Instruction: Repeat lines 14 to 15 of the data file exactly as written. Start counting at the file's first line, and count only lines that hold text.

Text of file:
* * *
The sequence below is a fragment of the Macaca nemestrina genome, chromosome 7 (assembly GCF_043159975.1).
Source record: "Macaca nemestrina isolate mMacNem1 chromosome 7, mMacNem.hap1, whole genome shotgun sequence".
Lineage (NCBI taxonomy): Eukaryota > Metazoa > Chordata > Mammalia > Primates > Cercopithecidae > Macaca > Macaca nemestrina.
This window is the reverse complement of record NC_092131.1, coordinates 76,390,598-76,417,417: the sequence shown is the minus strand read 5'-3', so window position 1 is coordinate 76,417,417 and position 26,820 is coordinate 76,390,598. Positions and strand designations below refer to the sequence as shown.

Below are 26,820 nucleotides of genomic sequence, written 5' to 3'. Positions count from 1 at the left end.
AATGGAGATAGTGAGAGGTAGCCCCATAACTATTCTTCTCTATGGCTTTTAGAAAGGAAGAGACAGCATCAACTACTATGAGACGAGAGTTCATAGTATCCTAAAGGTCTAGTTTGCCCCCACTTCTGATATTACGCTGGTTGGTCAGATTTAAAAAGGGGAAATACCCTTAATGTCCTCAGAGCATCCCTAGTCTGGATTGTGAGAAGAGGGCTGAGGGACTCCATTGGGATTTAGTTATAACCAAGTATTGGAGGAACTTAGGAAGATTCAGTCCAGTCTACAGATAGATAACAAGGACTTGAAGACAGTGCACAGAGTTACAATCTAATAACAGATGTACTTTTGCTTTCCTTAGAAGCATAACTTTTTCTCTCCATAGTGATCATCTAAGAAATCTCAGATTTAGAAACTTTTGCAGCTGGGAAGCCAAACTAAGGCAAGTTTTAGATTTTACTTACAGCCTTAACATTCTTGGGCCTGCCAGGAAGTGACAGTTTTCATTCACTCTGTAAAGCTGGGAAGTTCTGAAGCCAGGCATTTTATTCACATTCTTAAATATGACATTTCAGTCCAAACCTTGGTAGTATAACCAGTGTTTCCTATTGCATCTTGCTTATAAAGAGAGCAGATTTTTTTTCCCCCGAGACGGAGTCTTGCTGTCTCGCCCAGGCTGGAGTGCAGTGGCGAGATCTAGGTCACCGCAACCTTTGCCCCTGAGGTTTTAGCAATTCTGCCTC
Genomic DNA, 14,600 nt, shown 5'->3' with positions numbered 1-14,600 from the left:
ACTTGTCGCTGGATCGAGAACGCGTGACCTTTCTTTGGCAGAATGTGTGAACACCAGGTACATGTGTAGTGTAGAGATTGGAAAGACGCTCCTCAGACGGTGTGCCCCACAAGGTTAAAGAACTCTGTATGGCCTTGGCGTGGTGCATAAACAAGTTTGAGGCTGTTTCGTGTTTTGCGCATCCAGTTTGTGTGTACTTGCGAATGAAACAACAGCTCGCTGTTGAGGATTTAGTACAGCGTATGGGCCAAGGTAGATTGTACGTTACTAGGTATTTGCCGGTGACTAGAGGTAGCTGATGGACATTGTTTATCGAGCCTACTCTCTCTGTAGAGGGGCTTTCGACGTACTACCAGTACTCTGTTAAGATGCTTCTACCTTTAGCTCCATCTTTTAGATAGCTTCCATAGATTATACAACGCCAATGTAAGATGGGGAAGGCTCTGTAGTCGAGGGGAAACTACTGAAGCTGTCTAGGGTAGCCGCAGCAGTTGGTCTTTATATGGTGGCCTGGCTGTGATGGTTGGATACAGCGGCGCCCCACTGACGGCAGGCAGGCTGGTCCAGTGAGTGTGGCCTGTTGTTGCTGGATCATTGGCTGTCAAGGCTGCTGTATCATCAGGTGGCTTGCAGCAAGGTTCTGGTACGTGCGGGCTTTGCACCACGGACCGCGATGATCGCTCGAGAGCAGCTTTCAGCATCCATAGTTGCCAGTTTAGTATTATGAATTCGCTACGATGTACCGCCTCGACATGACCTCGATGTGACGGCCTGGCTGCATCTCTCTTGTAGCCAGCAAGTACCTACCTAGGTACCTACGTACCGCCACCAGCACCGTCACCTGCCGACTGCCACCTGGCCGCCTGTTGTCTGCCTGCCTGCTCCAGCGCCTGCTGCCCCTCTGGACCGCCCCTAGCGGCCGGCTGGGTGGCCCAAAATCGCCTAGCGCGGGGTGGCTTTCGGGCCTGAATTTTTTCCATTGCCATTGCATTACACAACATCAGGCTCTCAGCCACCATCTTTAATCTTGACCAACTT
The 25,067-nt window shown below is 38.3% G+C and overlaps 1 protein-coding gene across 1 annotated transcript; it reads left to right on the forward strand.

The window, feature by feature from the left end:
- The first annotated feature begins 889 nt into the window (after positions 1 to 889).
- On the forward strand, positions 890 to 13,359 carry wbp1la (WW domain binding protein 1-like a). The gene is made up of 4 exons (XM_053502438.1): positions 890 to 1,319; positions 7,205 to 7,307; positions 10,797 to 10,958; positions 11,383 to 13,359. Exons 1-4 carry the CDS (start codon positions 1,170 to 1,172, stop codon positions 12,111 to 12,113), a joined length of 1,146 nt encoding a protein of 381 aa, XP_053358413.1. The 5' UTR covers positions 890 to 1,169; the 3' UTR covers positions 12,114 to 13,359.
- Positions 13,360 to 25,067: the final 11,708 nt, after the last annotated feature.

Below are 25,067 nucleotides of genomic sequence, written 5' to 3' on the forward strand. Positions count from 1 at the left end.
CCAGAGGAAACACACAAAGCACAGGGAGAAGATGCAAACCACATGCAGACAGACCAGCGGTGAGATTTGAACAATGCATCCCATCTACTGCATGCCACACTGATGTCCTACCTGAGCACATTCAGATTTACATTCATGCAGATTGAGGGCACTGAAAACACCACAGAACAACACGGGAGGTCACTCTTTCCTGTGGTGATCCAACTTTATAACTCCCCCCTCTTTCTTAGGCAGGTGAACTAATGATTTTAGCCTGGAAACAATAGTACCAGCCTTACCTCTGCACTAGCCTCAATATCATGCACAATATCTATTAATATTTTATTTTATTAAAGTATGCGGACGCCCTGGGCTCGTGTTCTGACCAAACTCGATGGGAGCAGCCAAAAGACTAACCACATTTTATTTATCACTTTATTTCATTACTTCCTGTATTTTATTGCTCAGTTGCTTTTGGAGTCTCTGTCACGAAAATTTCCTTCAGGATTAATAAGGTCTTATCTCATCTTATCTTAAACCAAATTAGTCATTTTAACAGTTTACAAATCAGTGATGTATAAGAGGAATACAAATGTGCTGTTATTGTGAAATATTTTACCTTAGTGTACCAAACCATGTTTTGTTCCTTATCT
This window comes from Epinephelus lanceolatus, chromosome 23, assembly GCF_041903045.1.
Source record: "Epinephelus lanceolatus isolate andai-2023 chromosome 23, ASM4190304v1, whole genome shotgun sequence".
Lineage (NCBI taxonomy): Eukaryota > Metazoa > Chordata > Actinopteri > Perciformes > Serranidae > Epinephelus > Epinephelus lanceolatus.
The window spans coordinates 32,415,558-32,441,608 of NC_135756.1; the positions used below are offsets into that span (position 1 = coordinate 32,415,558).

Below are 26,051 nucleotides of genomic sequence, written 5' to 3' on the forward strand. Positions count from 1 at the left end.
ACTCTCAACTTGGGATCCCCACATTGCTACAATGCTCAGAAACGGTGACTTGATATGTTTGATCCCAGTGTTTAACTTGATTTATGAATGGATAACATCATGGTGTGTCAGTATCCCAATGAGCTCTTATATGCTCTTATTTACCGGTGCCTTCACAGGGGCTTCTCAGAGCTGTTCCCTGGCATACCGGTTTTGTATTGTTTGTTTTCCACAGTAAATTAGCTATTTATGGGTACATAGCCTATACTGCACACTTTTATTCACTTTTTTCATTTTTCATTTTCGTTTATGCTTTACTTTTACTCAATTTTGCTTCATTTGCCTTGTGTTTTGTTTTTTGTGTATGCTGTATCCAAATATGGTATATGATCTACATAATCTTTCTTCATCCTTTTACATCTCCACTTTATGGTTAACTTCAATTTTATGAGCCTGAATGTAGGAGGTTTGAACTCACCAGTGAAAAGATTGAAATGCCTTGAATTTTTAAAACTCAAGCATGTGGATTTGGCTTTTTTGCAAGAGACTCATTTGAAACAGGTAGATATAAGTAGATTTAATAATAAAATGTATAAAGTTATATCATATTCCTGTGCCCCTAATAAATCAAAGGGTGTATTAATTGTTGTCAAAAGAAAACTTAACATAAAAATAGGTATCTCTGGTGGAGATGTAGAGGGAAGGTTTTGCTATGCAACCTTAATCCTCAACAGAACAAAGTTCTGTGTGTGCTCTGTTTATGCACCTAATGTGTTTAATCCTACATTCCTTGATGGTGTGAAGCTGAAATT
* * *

Below are 25,067 nucleotides of genomic sequence, written 5' to 3' on the forward strand. Positions count from 1 at the left end.
CCAGAGGAAACACACAAAGCACAGGGAGAAGATGCAAACCACATGCAGACAGACCAGCGGTGAGATTTGAACAATGCATCCCATCTACTGCATGCCACACTGATGTCCTACCTGAGCACATTCAGATTTACATTCATGCAGATTGAGGGCACTGAAAACACCACAGAACAACACGGGAGGTCACTCTTTCCTGTGGTGATCCAACTTTATAACTCCCCCCTCTTTCTTAGGCAGGTGAACTAATGATTTTAGCCTGGAAACAATAGTACCAGCCTTACCTCTGCACTAGCCTCAATATCATGCACAATATCTATTAATATTTTATTTTATTAAAGTATGCGGACGCCCTGGGCTCGTGTTCTGACCAAACTCGATGGGAGCAGCCAAAAGACTAACCACATTTTATTTATCACTTTATTTCATTACTTCCTGTATTTTATTGCTCAGTTGCTTTTGGAGTCTCTGTCACGAAAATTTCCTTCAGGATTAATAAGGTCTTATCTCATCTTATCTTAAACCAAATTAGTCATTTTAACAGTTTACAAATCAGTGATGTATAAGAGGAATACAAATGTGCTGTTATTGTGAAATATTTTACCTTAGTGTACCAAACCATGTTTTGTTCCTTATCT